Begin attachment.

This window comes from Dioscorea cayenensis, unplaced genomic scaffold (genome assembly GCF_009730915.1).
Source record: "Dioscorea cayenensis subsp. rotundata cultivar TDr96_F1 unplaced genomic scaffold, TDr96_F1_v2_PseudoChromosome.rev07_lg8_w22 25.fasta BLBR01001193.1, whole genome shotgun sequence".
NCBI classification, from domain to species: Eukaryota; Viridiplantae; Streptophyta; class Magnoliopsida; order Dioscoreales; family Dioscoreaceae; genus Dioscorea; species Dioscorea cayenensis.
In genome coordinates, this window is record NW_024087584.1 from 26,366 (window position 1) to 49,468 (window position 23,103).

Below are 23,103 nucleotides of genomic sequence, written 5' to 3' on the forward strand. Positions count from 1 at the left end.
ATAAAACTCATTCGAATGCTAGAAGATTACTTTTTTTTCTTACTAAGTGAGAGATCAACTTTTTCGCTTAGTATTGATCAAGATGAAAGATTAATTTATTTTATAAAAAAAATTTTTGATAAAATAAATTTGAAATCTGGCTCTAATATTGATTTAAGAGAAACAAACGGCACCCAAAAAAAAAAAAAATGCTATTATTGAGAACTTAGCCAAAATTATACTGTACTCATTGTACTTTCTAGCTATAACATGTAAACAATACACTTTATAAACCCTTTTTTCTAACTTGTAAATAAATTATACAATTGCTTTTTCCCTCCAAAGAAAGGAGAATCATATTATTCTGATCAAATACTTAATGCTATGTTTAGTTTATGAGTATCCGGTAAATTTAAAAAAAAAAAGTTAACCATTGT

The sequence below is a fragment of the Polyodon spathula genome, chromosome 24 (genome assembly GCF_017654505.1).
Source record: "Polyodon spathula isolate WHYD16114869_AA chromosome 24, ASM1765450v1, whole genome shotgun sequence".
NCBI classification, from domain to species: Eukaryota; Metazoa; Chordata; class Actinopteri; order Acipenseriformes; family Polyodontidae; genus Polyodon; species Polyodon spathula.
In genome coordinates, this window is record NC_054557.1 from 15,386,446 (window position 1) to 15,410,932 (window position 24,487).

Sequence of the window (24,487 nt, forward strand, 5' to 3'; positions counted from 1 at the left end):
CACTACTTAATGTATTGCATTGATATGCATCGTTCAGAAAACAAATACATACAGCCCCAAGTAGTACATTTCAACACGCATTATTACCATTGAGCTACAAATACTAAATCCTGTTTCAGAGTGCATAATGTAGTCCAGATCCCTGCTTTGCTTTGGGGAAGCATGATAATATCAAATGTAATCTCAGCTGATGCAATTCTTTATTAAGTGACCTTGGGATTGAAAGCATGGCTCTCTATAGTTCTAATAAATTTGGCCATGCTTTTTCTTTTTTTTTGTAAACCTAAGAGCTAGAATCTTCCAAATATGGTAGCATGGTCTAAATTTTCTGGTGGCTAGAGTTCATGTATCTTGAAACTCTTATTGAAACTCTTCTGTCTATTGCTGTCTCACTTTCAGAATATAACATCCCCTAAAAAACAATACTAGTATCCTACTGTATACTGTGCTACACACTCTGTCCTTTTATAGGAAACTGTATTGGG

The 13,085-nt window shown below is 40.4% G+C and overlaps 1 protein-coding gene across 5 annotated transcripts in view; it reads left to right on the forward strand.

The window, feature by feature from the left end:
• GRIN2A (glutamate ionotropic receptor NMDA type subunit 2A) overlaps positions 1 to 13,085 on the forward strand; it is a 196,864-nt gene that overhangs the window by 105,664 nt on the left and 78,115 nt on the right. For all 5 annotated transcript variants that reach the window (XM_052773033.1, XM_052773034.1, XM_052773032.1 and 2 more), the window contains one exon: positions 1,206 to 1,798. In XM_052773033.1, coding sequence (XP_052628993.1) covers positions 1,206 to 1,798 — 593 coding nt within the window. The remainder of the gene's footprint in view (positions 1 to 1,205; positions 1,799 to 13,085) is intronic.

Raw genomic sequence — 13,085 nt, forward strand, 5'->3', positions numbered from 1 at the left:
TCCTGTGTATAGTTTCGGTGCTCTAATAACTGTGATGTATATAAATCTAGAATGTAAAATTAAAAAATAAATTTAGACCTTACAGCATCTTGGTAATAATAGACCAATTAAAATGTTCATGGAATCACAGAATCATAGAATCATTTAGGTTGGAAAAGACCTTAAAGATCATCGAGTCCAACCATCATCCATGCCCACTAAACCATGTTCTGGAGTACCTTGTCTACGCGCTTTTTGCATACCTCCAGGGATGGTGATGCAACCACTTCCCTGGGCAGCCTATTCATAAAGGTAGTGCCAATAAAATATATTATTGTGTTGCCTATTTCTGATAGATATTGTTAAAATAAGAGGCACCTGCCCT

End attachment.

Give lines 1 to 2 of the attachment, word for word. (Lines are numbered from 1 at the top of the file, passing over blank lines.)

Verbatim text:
This window comes from Dioscorea cayenensis, unplaced genomic scaffold (genome assembly GCF_009730915.1).
Source record: "Dioscorea cayenensis subsp. rotundata cultivar TDr96_F1 unplaced genomic scaffold, TDr96_F1_v2_PseudoChromosome.rev07_lg8_w22 25.fasta BLBR01001193.1, whole genome shotgun sequence".